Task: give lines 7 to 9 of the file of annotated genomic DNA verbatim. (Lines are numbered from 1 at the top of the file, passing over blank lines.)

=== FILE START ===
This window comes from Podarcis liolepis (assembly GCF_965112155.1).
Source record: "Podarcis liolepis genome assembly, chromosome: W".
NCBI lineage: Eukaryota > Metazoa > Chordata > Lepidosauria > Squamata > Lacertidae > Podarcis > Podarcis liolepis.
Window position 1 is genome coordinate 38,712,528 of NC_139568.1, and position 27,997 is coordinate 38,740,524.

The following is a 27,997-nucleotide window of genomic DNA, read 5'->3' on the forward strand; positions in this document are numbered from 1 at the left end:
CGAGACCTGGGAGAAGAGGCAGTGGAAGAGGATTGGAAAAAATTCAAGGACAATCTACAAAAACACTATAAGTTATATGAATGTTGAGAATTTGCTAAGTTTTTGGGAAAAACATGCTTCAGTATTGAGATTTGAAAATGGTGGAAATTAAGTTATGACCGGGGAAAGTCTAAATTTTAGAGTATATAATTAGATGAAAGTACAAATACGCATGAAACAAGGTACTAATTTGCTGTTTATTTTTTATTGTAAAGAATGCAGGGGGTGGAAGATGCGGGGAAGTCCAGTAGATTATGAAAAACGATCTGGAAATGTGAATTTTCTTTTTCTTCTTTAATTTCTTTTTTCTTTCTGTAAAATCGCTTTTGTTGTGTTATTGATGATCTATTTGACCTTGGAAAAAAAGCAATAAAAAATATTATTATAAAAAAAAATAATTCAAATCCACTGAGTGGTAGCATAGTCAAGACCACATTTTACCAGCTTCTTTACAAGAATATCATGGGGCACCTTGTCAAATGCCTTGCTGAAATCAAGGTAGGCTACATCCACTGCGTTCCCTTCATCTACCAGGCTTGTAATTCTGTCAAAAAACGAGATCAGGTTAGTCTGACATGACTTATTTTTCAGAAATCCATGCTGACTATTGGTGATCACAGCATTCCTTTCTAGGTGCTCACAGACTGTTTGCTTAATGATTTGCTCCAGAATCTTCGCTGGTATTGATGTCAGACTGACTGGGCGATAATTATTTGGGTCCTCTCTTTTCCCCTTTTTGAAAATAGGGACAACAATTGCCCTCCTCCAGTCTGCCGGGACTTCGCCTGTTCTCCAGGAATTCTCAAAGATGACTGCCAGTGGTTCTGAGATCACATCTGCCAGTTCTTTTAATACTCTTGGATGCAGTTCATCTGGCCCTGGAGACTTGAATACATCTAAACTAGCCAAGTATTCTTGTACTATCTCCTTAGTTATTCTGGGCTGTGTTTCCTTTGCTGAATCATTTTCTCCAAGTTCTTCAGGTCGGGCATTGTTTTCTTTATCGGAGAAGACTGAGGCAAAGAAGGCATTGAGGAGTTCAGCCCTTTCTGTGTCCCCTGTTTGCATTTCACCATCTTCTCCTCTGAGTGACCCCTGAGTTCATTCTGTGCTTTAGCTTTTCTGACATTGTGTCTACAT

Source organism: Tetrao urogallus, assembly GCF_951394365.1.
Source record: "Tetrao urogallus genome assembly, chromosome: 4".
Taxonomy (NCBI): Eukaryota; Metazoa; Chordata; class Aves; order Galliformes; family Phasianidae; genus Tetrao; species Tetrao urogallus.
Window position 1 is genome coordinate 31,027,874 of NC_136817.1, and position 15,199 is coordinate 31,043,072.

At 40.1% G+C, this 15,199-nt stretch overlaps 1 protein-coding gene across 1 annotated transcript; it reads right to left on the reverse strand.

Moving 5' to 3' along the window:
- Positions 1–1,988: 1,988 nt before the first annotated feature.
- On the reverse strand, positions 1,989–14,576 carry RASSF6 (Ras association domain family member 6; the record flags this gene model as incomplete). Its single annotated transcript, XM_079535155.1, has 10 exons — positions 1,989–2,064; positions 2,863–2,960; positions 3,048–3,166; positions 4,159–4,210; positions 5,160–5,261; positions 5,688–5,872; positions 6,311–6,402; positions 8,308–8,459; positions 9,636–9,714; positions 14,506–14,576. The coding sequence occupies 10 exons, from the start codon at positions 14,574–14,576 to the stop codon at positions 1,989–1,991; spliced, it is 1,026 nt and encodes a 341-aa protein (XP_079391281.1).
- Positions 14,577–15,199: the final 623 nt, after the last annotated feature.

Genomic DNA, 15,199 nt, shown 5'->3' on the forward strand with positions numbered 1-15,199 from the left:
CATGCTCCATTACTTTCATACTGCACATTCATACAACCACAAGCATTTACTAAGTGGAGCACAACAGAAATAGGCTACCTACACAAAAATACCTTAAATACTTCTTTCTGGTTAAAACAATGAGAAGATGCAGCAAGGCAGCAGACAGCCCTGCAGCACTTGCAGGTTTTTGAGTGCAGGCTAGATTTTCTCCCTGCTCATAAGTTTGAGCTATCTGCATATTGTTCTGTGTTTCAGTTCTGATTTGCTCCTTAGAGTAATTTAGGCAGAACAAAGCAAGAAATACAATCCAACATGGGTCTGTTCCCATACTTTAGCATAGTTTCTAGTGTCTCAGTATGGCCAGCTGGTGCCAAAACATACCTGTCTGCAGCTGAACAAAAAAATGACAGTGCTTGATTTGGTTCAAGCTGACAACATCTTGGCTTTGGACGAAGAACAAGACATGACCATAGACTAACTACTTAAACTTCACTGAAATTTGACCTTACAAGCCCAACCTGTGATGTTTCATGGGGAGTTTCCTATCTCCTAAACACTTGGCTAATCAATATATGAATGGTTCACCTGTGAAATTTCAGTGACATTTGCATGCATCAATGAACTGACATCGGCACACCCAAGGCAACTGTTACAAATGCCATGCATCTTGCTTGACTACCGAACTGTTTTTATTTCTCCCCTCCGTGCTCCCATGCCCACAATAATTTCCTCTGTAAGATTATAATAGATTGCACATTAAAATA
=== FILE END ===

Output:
Source organism: Tetrao urogallus, assembly GCF_951394365.1.
Source record: "Tetrao urogallus genome assembly, chromosome: 4".
Taxonomy (NCBI): Eukaryota; Metazoa; Chordata; class Aves; order Galliformes; family Phasianidae; genus Tetrao; species Tetrao urogallus.